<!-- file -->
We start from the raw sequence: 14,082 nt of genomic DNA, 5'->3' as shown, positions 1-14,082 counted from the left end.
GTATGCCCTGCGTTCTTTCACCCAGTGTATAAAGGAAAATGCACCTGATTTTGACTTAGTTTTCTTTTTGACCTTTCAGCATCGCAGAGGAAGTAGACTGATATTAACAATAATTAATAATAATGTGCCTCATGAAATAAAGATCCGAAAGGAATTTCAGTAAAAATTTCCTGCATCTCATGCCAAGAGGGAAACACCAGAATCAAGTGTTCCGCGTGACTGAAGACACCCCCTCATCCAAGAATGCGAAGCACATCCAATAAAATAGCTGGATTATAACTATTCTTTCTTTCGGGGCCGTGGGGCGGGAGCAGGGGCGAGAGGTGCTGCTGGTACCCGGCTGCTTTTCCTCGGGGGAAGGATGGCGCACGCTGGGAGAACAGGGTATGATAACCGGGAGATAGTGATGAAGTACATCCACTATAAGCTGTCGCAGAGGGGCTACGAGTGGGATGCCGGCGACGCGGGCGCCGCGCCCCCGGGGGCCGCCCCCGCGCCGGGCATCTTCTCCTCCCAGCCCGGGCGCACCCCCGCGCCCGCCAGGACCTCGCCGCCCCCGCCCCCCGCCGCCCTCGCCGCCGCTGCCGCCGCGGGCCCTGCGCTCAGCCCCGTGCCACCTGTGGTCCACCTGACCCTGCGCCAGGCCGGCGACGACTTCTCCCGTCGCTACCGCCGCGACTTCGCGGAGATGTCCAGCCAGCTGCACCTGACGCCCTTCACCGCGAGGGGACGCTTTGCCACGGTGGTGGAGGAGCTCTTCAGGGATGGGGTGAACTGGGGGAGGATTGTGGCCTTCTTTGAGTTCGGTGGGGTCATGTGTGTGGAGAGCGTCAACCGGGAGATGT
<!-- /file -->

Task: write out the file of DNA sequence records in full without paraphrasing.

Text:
We start from the raw sequence: 14,082 nt of genomic DNA, 5'->3' as shown, positions 1-14,082 counted from the left end.
GTATGCCCTGCGTTCTTTCACCCAGTGTATAAAGGAAAATGCACCTGATTTTGACTTAGTTTTCTTTTTGACCTTTCAGCATCGCAGAGGAAGTAGACTGATATTAACAATAATTAATAATAATGTGCCTCATGAAATAAAGATCCGAAAGGAATTTCAGTAAAAATTTCCTGCATCTCATGCCAAGAGGGAAACACCAGAATCAAGTGTTCCGCGTGACTGAAGACACCCCCTCATCCAAGAATGCGAAGCACATCCAATAAAATAGCTGGATTATAACTATTCTTTCTTTCGGGGCCGTGGGGCGGGAGCAGGGGCGAGAGGTGCTGCTGGTACCCGGCTGCTTTTCCTCGGGGGAAGGATGGCGCACGCTGGGAGAACAGGGTATGATAACCGGGAGATAGTGATGAAGTACATCCACTATAAGCTGTCGCAGAGGGGCTACGAGTGGGATGCCGGCGACGCGGGCGCCGCGCCCCCGGGGGCCGCCCCCGCGCCGGGCATCTTCTCCTCCCAGCCCGGGCGCACCCCCGCGCCCGCCAGGACCTCGCCGCCCCCGCCCCCCGCCGCCCTCGCCGCCGCTGCCGCCGCGGGCCCTGCGCTCAGCCCCGTGCCACCTGTGGTCCACCTGACCCTGCGCCAGGCCGGCGACGACTTCTCCCGTCGCTACCGCCGCGACTTCGCGGAGATGTCCAGCCAGCTGCACCTGACGCCCTTCACCGCGAGGGGACGCTTTGCCACGGTGGTGGAGGAGCTCTTCAGGGATGGGGTGAACTGGGGGAGGATTGTGGCCTTCTTTGAGTTCGGTGGGGTCATGTGTGTGGAGAGCGTCAACCGGGAGATGT